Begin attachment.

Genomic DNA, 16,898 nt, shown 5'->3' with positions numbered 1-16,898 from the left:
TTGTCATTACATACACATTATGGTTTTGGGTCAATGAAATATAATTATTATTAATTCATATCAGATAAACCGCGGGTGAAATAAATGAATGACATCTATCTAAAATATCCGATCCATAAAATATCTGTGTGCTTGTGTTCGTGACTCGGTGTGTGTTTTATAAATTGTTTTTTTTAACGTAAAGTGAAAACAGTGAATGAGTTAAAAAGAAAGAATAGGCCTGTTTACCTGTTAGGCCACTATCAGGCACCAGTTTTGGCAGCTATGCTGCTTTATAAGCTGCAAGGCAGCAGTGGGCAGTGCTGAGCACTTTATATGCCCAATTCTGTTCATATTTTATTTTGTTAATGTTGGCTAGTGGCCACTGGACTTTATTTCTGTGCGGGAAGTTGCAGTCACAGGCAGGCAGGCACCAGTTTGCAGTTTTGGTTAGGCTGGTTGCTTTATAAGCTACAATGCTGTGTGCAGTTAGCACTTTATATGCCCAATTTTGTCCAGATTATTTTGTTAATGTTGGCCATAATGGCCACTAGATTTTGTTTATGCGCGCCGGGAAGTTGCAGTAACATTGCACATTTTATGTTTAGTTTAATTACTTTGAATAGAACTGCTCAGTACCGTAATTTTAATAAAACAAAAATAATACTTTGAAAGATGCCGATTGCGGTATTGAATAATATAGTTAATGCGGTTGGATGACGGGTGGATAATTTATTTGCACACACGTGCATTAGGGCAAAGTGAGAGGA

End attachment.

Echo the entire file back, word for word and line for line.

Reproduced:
Genomic DNA, 16,898 nt, shown 5'->3' with positions numbered 1-16,898 from the left:
TTGTCATTACATACACATTATGGTTTTGGGTCAATGAAATATAATTATTATTAATTCATATCAGATAAACCGCGGGTGAAATAAATGAATGACATCTATCTAAAATATCCGATCCATAAAATATCTGTGTGCTTGTGTTCGTGACTCGGTGTGTGTTTTATAAATTGTTTTTTTTAACGTAAAGTGAAAACAGTGAATGAGTTAAAAAGAAAGAATAGGCCTGTTTACCTGTTAGGCCACTATCAGGCACCAGTTTTGGCAGCTATGCTGCTTTATAAGCTGCAAGGCAGCAGTGGGCAGTGCTGAGCACTTTATATGCCCAATTCTGTTCATATTTTATTTTGTTAATGTTGGCTAGTGGCCACTGGACTTTATTTCTGTGCGGGAAGTTGCAGTCACAGGCAGGCAGGCACCAGTTTGCAGTTTTGGTTAGGCTGGTTGCTTTATAAGCTACAATGCTGTGTGCAGTTAGCACTTTATATGCCCAATTTTGTCCAGATTATTTTGTTAATGTTGGCCATAATGGCCACTAGATTTTGTTTATGCGCGCCGGGAAGTTGCAGTAACATTGCACATTTTATGTTTAGTTTAATTACTTTGAATAGAACTGCTCAGTACCGTAATTTTAATAAAACAAAAATAATACTTTGAAAGATGCCGATTGCGGTATTGAATAATATAGTTAATGCGGTTGGATGACGGGTGGATAATTTATTTGCACACACGTGCATTAGGGCAAAGTGAGAGGA